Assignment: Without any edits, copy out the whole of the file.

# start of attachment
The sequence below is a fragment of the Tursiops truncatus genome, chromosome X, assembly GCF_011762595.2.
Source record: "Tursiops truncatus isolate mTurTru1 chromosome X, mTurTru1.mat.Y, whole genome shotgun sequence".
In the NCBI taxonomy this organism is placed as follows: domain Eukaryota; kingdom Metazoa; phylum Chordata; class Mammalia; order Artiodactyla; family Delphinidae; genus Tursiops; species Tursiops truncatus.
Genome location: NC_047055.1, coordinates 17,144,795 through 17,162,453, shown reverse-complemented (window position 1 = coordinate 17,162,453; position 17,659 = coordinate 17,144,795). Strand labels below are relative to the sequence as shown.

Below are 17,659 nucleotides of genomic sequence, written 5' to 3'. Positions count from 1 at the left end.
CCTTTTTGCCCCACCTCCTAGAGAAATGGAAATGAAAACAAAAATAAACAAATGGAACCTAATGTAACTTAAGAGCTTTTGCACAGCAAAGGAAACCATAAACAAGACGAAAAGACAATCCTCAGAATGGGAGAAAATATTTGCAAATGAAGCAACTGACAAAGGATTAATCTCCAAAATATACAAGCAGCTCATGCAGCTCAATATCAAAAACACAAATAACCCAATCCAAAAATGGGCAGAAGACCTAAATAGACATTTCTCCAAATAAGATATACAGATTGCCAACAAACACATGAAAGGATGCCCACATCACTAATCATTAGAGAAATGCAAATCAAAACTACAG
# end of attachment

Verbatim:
The sequence below is a fragment of the Tursiops truncatus genome, chromosome X, assembly GCF_011762595.2.
Source record: "Tursiops truncatus isolate mTurTru1 chromosome X, mTurTru1.mat.Y, whole genome shotgun sequence".
In the NCBI taxonomy this organism is placed as follows: domain Eukaryota; kingdom Metazoa; phylum Chordata; class Mammalia; order Artiodactyla; family Delphinidae; genus Tursiops; species Tursiops truncatus.
Genome location: NC_047055.1, coordinates 17,144,795 through 17,162,453, shown reverse-complemented (window position 1 = coordinate 17,162,453; position 17,659 = coordinate 17,144,795). Strand labels below are relative to the sequence as shown.

Below are 17,659 nucleotides of genomic sequence, written 5' to 3'. Positions count from 1 at the left end.
CCTTTTTGCCCCACCTCCTAGAGAAATGGAAATGAAAACAAAAATAAACAAATGGAACCTAATGTAACTTAAGAGCTTTTGCACAGCAAAGGAAACCATAAACAAGACGAAAAGACAATCCTCAGAATGGGAGAAAATATTTGCAAATGAAGCAACTGACAAAGGATTAATCTCCAAAATATACAAGCAGCTCATGCAGCTCAATATCAAAAACACAAATAACCCAATCCAAAAATGGGCAGAAGACCTAAATAGACATTTCTCCAAATAAGATATACAGATTGCCAACAAACACATGAAAGGATGCCCACATCACTAATCATTAGAGAAATGCAAATCAAAACTACAG